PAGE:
Skip to main content

Make a tropical composite in Affinity Photo

Affinity Photo tutorial
(Image credit: James Paterson)

Watch video: Make a tropical composite in Affinity Photo

Replacing a backdrop is a fun way to transform your photos, and it’s a fairly straightforward task with Affinity Photo’s clever selection tools. Whether you want to transport your subject to a faraway place or simply make an accurate cutout, this technique will give you results in minutes. 

We’ll begin here by selecting the bird using the handy Selection Brush. This can lock on to the edges of the figure, enabling us to isolate it with a few clicks. Once done, we can improve our selection using the Refine control, which lets us knock out all the messy, fine bits of background that show through the bird’s feathers. 

Automated tools can only get us so far and, as such, we may need to finish off our cutout manually by painting on a layer mask to fine-tune what is hidden or revealed. Thankfully this shouldn’t take too long, as Affinity Photo’s intelligent selection tools will do most of the heavy lifting for us. Once done, we can simply drop in another image and transport our subject to a tropical paradise.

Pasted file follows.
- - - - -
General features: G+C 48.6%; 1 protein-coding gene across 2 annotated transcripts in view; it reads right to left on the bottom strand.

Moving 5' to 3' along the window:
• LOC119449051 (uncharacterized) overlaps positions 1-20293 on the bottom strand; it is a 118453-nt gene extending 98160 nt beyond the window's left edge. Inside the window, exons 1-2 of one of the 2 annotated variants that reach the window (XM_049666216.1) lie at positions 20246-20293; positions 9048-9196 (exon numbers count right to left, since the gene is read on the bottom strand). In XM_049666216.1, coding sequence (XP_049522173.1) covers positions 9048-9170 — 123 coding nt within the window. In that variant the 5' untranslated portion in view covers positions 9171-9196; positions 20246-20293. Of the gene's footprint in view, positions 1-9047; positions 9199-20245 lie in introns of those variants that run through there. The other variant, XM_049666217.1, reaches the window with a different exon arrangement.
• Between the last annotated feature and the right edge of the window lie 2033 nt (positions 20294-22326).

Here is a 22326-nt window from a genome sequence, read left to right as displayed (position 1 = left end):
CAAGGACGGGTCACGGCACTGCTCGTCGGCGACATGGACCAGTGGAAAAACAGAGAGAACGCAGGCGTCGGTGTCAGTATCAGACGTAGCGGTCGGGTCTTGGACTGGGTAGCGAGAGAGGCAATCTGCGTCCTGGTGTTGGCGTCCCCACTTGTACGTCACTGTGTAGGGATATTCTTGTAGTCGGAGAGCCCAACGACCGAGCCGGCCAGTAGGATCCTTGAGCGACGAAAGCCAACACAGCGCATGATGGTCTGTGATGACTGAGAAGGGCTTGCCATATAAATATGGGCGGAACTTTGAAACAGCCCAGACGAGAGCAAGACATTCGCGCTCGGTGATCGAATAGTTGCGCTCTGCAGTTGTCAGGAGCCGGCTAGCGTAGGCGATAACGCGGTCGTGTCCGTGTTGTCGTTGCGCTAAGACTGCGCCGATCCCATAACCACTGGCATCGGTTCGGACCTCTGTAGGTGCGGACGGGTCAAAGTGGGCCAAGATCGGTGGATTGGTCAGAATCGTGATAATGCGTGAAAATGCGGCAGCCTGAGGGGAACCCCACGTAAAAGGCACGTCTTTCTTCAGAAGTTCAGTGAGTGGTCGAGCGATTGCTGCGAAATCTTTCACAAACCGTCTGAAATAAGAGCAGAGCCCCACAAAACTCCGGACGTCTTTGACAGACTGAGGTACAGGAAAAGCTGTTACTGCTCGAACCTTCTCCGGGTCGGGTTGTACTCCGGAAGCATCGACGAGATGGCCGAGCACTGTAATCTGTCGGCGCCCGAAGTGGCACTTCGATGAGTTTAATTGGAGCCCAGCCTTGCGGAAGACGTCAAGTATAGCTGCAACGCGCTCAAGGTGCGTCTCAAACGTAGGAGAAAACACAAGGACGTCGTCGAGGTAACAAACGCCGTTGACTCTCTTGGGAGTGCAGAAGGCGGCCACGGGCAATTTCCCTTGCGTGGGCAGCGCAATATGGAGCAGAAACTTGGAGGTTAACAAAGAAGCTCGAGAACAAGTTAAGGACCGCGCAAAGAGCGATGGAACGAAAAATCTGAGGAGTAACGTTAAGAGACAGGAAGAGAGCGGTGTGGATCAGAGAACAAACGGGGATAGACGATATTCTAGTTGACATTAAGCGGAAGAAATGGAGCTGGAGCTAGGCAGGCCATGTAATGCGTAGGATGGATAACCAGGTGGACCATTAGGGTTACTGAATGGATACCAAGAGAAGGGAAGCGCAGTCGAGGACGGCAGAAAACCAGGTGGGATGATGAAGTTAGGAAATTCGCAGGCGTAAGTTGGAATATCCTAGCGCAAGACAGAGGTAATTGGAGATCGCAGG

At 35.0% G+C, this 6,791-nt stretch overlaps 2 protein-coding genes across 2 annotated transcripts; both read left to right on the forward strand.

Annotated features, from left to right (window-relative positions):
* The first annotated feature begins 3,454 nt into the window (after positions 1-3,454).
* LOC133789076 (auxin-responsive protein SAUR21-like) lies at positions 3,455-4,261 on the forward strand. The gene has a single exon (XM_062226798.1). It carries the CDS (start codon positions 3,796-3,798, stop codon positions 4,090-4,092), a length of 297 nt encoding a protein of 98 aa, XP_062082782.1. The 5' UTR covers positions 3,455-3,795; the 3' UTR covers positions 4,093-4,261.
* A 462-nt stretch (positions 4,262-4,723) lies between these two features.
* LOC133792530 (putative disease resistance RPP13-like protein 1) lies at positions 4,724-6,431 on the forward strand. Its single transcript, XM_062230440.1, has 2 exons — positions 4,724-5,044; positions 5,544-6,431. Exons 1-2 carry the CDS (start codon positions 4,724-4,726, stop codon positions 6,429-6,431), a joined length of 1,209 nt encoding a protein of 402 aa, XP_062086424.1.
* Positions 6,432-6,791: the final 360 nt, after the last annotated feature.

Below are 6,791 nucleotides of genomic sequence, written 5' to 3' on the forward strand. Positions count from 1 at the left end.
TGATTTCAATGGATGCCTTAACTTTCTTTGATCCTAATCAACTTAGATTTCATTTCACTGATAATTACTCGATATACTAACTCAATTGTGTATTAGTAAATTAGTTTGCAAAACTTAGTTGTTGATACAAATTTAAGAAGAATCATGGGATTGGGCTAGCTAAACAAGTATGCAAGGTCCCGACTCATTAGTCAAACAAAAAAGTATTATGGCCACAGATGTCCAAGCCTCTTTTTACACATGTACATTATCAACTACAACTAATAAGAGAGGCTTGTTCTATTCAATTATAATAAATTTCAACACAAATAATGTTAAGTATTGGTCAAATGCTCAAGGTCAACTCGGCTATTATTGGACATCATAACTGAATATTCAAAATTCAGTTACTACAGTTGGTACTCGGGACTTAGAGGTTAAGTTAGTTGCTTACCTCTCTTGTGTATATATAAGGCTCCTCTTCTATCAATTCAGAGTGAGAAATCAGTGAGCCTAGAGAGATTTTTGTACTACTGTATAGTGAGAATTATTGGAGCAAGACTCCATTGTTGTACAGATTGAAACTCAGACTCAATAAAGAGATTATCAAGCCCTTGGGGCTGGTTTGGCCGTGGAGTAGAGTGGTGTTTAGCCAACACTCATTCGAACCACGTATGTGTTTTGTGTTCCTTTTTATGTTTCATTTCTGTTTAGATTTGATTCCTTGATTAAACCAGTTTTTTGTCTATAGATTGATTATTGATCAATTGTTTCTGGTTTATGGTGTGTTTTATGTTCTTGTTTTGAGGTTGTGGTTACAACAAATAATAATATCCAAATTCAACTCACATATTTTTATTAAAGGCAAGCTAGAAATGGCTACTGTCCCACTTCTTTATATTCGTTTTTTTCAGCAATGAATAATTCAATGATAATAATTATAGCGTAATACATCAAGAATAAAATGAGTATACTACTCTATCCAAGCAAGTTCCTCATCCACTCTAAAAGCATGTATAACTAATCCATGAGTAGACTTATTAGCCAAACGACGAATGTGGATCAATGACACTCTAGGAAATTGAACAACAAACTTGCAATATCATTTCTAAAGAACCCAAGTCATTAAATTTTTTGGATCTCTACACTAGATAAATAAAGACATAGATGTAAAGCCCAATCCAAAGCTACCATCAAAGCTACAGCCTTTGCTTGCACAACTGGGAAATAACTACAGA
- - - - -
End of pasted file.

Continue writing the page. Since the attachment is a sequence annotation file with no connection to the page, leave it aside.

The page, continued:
Matching up the two images can take a little work, as we want the perspective and depth of field to fit with each. It helps to pick a background scene with areas that are out-of-focus like this as it makes the composite look much more realistic. It also helps if the lighting in each picture matches. Here both scenes are in sunlight, so they fit together that little bit more naturally.

Read more:

• Affinity Photo 1.8 review

Step 1: Select the bird

You can click on the gadget in the top right corner of these screenshots to zoom in on a full size version. (Image credit: James Paterson)
(opens in new tab)

Open the bird shot into Affinity Photo then, ensuring you’re in the Photo Persona, grab the Selection Brush from the toolbar. Check ‘Snap to Edges’ in the options at the top and paint over the bird and perch to select it. If the tool picks up parts of the background, hold Alt and paint to subtract them.

Step 2: Use the Refine tool

(Image credit: James Paterson)
(opens in new tab)